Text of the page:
Angling for a solution
It’s a compromise that will likely please no one. Late Monday, May 7, the federal Department of Fisheries and Oceans announced the rules for the upcoming recreational salmon fishery.
Anglers will be allowed to catch and keep one fish this season - at least until a mid-season review of the fishery - and will be allowed to catch and release three salmon a day. No salmon caught in unscheduled waters can be kept.
So, a sharply reduced fishery, but still a fishery. Last year, anglers could keep as many as six salmon, depending on the rivers being fished. The daily catch-and-release limit was four fish, and anglers with salmon licences were allowed to keep salmon caught in unscheduled waters.
It is a form of middle ground.
There was such a sharp reduction in the number of returning salmon on rivers where DFO counts fish that there was considerable pressure to cancel the retention fishery outright.
There was such a sharp reduction in the number of returning salmon on rivers where DFO counts fish that there was considerable pressure to cancel the retention fishery outright. If there was ever a time for a pause in fishing, you could argue it’s right now.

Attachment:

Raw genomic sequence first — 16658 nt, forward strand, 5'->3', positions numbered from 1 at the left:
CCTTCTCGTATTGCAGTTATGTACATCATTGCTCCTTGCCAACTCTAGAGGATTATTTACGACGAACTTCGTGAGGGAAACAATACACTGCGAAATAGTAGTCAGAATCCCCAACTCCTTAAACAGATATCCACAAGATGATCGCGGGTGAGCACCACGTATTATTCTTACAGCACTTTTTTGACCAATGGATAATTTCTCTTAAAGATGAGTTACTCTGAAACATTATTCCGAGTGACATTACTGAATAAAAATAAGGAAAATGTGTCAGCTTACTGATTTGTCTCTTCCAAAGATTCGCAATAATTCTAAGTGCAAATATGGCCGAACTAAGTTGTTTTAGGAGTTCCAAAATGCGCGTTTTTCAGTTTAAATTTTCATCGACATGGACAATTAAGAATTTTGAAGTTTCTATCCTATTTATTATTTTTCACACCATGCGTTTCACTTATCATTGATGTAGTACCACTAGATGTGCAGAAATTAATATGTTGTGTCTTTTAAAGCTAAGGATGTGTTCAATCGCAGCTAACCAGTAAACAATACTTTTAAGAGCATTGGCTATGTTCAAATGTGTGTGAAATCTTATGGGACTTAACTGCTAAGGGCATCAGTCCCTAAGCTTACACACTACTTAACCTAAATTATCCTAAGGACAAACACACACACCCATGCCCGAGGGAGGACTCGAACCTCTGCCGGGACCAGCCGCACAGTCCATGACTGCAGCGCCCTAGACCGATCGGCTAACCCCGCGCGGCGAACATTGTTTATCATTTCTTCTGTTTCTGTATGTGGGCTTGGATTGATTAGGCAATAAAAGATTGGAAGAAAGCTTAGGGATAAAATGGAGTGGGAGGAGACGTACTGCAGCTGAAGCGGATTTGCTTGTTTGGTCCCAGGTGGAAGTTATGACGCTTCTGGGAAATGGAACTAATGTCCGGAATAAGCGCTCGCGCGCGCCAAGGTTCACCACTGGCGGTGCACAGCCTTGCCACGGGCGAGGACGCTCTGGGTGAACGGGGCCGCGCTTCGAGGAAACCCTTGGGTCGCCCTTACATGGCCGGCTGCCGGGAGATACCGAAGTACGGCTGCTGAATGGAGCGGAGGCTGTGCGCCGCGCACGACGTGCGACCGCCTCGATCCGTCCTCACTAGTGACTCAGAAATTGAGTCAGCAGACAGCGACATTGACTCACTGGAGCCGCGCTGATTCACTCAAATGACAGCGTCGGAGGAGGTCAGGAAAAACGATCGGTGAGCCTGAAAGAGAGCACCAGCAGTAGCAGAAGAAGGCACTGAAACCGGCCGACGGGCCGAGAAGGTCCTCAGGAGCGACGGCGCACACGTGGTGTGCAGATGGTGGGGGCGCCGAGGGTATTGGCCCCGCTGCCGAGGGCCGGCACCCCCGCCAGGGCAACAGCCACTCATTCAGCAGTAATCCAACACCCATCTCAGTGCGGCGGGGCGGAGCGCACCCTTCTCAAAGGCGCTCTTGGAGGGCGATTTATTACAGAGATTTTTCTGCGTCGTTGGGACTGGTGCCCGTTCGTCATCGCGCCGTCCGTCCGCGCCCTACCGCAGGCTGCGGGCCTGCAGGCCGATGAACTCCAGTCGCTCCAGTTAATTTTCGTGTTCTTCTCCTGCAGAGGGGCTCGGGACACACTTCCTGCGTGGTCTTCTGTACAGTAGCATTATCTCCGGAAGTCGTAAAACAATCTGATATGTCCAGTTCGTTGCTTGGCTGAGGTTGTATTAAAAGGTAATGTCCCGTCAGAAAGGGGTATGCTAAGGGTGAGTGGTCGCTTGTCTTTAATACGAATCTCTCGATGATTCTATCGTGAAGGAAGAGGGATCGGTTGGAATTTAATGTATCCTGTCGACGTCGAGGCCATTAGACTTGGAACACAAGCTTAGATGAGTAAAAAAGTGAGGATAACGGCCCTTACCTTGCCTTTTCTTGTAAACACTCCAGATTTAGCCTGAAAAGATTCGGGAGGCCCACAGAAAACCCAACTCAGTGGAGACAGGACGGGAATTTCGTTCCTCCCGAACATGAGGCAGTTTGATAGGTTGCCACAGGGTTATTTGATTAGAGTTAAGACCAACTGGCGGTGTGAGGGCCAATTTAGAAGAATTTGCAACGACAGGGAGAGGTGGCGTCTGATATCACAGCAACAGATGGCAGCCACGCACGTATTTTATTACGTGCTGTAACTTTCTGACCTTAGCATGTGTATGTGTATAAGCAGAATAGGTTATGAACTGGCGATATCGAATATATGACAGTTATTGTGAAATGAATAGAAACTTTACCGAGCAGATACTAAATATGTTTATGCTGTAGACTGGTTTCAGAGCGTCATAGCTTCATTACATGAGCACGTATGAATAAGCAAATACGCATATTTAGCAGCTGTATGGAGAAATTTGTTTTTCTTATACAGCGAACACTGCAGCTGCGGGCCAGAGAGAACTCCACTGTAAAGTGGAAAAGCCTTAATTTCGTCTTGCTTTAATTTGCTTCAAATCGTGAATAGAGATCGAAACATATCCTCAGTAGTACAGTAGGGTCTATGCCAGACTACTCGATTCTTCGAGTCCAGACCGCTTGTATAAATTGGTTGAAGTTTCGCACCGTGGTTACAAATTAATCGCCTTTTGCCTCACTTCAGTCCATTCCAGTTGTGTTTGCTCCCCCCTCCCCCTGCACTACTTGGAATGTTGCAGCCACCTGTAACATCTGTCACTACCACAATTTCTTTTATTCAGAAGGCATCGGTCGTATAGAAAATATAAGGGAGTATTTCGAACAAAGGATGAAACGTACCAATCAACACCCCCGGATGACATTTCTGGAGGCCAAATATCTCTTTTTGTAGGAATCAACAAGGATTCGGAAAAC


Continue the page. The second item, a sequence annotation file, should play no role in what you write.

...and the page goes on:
Of course, you have to cue the regular complaints about government interfering with an imagined “birthright” to catch and keep salmon, regardless of the health of the stock.
The change this year comes after DFO took the unprecedented step of closing the retention fishery in August and allowing only catch and release for the rest of the season.
That came after the number of returning salmon dropped by more than 30 per cent last year - on top of a significant drop in 2016.
The causes simply aren’t clear. What we do know is that there are plenty of questions.
Salmon leave rivers and simply don’t return. Are they being caught or eaten by predators elsewhere? Are material changes in ocean temperature, salinity and acidity affecting the returns? Is interbreeding with escaped aquaculture fish lowering survivability? Are there heavier parasitic loads of things like sea lice on fish that swim near penstock aquaculture salmon or that interact with escaped aquaculture fish? Are outbreaks of diseases in farm-grown stocks spreading and affecting the wild stocks?
All this comes while some jurisdictions are getting out of ocean pen salmon farming, others are questioning the role of aquaculture in the spread of salmon diseases, and studies in this province show a broad presence of DNA from aquaculture fish in rivers on the island with wild salmon populations. This, while our provincial government is keen on getting financially involved in a huge salmon aquaculture project, and the provincial fisheries minister argues that more salmon should be caught and kept.
The solution won’t please anyone (it’s already angered umbrage-ready provincial Fisheries Minister Gerry Byrne), but there’s a simple fact: salmon numbers are plunging, and we have to find out why, instead of arguing about who’s got a right to catch and keep the last salmon.